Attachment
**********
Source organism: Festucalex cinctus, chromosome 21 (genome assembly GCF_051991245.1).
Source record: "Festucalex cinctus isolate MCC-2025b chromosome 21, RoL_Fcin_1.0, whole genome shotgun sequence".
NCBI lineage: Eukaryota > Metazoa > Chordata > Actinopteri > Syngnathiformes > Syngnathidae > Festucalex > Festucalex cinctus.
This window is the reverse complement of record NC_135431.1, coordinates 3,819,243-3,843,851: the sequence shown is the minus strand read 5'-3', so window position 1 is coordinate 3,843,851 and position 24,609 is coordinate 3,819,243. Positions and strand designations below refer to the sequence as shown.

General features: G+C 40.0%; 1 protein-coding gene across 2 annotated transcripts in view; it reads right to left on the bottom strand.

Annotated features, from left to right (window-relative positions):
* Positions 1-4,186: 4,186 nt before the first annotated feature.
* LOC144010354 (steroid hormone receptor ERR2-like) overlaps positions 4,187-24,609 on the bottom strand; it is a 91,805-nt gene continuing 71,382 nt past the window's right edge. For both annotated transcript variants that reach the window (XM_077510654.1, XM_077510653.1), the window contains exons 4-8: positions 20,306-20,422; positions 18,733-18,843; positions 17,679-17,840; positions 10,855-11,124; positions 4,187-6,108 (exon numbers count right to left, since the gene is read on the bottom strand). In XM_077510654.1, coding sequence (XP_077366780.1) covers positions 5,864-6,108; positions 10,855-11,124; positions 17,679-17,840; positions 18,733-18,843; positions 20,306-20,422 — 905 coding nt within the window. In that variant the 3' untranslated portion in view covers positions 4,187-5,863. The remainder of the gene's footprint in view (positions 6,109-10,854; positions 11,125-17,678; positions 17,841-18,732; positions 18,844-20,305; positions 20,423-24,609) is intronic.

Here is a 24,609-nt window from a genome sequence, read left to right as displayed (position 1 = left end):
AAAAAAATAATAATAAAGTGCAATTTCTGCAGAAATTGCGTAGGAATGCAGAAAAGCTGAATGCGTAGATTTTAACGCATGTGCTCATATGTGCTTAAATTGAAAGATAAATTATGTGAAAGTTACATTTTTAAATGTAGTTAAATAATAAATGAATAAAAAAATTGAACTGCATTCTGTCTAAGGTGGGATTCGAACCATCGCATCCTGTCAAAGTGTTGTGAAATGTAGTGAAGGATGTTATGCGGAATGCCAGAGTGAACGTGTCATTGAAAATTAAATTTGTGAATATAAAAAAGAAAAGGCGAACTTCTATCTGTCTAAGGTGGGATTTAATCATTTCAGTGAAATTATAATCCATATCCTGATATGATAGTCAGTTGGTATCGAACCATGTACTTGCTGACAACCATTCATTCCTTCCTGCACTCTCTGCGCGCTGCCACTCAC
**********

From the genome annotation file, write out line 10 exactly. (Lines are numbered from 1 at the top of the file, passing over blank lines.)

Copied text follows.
AAAAAAATAATAATAAAGTGCAATTTCTGCAGAAATTGCGTAGGAATGCAGAAAAGCTGAATGCGTAGATTTTAACGCATGTGCTCATATGTGCTTAAATTGAAAGATAAATTATGTGAAAGTTACATTTTTAAATGTAGTTAAATAATAAATGAATAAAAAAATTGAACTGCATTCTGTCTAAGGTGGGATTCGAACCATCGCATCCTGTCAAAGTGTTGTGAAATGTAGTGAAGGATGTTATGCGGAATGCCAGAGTGAACGTGTCATTGAAAATTAAATTTGTGAATATAAAAAAGAAAAGGCGAACTTCTATCTGTCTAAGGTGGGATTTAATCATTTCAGTGAAATTATAATCCATATCCTGATATGATAGTCAGTTGGTATCGAACCATGTACTTGCTGACAACCATTCATTCCTTCCTGCACTCTCTGCGCGCTGCCACTCAC